Communities that go beyond the minimum standards can participate in the Community Rating System to get a discount for residents purchasing flood insurance. Charleston, for instance, has a rating of 6 out of 10 and translates to residents getting a 20 percent discount on flood insurance, amounting to about $200 per home every year. Communities with lower ratings are rewarded with larger discounts.
In the letter, the residents ask authorities to re-evaluate Charleston’s rating and possibly suspend the city’s ability to participate in the NFIP.
DNR Floodplain Manager Maria Cox Lamm explained in May that if a community is not following the NFIP’s minimum standards it can be placed on probation, which means a $50 charge is tacked to everybody’s flood insurance bills until the violations are corrected.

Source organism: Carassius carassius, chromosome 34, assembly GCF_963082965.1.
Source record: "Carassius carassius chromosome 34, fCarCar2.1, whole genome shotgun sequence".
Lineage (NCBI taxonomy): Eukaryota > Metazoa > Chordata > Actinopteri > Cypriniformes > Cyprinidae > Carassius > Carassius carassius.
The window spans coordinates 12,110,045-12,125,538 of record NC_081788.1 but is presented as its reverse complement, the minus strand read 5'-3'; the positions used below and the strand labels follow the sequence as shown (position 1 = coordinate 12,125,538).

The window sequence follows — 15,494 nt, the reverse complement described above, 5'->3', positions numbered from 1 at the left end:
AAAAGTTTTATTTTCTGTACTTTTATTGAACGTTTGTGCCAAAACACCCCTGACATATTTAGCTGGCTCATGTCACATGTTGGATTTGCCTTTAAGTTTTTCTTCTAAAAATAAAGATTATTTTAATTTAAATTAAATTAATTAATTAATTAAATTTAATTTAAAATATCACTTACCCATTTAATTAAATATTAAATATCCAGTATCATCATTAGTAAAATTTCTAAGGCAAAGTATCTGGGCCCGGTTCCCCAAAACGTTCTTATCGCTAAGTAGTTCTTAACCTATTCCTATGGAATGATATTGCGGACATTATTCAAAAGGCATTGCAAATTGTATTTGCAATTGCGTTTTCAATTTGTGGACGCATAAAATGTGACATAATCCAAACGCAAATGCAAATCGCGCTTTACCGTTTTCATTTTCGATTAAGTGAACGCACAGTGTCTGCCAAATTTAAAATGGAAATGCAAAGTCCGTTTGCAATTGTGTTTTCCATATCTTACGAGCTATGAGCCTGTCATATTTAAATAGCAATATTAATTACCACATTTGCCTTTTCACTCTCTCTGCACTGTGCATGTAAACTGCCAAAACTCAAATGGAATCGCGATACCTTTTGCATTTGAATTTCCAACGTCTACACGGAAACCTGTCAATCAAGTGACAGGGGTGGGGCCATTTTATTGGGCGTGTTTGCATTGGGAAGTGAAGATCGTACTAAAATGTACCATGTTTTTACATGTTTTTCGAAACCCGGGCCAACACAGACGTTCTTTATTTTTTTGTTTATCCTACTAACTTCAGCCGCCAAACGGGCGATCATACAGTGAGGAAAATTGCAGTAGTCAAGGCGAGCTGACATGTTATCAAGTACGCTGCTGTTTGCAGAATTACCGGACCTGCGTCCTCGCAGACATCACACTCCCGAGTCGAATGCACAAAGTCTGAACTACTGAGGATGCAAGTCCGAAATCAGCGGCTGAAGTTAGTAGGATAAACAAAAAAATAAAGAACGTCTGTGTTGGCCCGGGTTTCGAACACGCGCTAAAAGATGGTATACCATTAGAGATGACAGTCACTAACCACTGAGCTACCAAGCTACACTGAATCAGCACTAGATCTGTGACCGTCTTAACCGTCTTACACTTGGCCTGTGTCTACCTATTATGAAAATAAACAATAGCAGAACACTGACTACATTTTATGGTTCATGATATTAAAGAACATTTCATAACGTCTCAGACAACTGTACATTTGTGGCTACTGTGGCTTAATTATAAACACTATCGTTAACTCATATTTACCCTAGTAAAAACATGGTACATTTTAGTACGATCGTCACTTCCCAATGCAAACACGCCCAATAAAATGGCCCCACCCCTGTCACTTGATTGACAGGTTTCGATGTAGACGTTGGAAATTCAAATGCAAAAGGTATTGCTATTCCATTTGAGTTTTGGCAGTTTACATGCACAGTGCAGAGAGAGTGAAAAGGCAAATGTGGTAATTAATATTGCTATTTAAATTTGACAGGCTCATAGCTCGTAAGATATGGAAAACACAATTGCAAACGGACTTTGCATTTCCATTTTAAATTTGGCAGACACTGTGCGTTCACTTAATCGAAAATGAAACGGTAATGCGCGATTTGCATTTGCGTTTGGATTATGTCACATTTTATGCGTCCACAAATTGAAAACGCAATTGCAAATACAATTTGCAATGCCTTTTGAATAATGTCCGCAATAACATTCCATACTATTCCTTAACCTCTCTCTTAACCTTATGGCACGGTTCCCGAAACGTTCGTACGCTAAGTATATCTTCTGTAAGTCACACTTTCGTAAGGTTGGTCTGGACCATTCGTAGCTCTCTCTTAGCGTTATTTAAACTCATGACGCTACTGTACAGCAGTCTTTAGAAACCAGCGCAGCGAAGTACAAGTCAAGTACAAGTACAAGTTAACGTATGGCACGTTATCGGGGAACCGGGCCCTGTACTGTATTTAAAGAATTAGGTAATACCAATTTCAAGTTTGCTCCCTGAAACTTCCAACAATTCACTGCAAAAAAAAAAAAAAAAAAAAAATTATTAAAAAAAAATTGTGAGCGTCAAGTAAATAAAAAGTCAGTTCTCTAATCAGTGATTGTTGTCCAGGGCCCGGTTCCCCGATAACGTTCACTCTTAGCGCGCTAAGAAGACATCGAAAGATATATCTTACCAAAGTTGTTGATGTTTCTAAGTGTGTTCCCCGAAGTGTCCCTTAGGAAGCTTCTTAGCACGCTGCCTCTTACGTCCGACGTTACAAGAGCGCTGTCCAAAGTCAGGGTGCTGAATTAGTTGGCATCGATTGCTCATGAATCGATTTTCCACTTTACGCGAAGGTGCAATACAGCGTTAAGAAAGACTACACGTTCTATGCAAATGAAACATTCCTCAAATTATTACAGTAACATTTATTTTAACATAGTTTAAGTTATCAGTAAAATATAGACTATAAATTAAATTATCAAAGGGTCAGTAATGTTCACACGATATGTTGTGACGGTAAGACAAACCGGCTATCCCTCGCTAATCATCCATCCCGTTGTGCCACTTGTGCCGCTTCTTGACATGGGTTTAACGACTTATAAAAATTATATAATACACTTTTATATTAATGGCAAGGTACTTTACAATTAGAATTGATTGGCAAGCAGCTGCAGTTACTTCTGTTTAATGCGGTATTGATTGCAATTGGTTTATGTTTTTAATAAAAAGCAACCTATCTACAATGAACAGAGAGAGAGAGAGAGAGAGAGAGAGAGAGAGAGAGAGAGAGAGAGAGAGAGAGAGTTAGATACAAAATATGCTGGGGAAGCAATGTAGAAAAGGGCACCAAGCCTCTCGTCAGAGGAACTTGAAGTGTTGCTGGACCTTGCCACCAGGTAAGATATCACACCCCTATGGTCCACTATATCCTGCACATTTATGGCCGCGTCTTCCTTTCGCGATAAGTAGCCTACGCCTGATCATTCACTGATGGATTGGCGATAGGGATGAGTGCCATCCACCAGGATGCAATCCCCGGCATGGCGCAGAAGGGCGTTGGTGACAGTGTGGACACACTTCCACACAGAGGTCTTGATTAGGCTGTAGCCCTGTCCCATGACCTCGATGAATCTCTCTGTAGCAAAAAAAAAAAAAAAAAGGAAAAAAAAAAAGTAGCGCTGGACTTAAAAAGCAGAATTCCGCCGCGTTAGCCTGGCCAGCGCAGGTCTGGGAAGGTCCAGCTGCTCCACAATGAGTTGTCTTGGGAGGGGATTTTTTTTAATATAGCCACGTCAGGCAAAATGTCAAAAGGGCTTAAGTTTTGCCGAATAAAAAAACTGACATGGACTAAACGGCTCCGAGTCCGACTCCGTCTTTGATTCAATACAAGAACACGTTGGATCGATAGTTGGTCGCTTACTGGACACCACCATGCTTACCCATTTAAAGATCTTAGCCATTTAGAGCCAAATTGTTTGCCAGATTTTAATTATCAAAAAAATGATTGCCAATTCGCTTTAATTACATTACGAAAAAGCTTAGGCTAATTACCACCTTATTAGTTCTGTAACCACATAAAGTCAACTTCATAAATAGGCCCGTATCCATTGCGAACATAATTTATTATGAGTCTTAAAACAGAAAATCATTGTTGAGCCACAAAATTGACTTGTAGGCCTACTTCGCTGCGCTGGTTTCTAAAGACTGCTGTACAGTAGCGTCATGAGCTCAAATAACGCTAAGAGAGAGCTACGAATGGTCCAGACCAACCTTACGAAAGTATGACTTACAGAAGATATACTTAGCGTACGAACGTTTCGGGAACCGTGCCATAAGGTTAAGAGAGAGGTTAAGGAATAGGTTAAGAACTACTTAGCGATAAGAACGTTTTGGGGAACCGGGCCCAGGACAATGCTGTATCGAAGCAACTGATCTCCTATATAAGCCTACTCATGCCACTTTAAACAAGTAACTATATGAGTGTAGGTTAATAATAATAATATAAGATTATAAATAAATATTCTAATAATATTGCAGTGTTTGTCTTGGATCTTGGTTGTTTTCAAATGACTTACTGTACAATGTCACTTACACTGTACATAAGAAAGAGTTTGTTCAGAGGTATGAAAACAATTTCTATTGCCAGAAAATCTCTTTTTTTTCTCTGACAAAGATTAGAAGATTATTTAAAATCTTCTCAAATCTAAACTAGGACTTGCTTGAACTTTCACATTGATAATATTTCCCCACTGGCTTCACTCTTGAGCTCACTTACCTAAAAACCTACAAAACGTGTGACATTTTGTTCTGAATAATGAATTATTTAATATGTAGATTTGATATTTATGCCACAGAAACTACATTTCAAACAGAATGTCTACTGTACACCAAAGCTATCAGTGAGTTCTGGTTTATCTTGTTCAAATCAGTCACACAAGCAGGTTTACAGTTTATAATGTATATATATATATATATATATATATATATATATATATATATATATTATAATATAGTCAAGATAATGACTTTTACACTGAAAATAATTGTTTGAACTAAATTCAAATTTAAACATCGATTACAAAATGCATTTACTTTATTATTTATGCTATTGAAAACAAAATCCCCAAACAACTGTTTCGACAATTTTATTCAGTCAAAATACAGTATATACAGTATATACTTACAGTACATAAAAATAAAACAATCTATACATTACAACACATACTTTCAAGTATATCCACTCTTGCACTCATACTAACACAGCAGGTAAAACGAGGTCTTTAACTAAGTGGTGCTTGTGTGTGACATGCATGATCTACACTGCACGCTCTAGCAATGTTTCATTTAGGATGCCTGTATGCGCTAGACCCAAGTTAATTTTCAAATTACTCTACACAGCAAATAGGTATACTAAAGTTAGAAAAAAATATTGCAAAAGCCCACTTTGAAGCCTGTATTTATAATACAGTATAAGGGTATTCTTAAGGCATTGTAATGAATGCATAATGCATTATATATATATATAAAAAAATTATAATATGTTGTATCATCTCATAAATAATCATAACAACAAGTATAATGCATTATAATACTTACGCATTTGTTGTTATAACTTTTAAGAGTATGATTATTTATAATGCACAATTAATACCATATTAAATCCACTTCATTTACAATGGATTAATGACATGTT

If a community doesn’t remedy its issues it can be suspended from selling federally backed flood insurance.
“Maintaining the current CRS rating of 6 or holding the City of Charleston in good standing despite NFIP non-compliance issues facing this city (and often caused by the city) is inconsistent with the goals of reducing flood risk,” the letter states.
City spokesman Jack O’Toole said he thinks the city’s rating is likely to improve, if anything, because of the ongoing efforts to address flooding. He said the city hired its first floodplain manager this year and a contractor is working to rewrite the stormwater regulations.
“As the mayor has made clear, flooding is the top priority of our city government today. That’s why every city department is now working to help solve the problems of flooding, drainage and resilience — problems that have been, in many cases, literally hundreds of years in the making,” he said.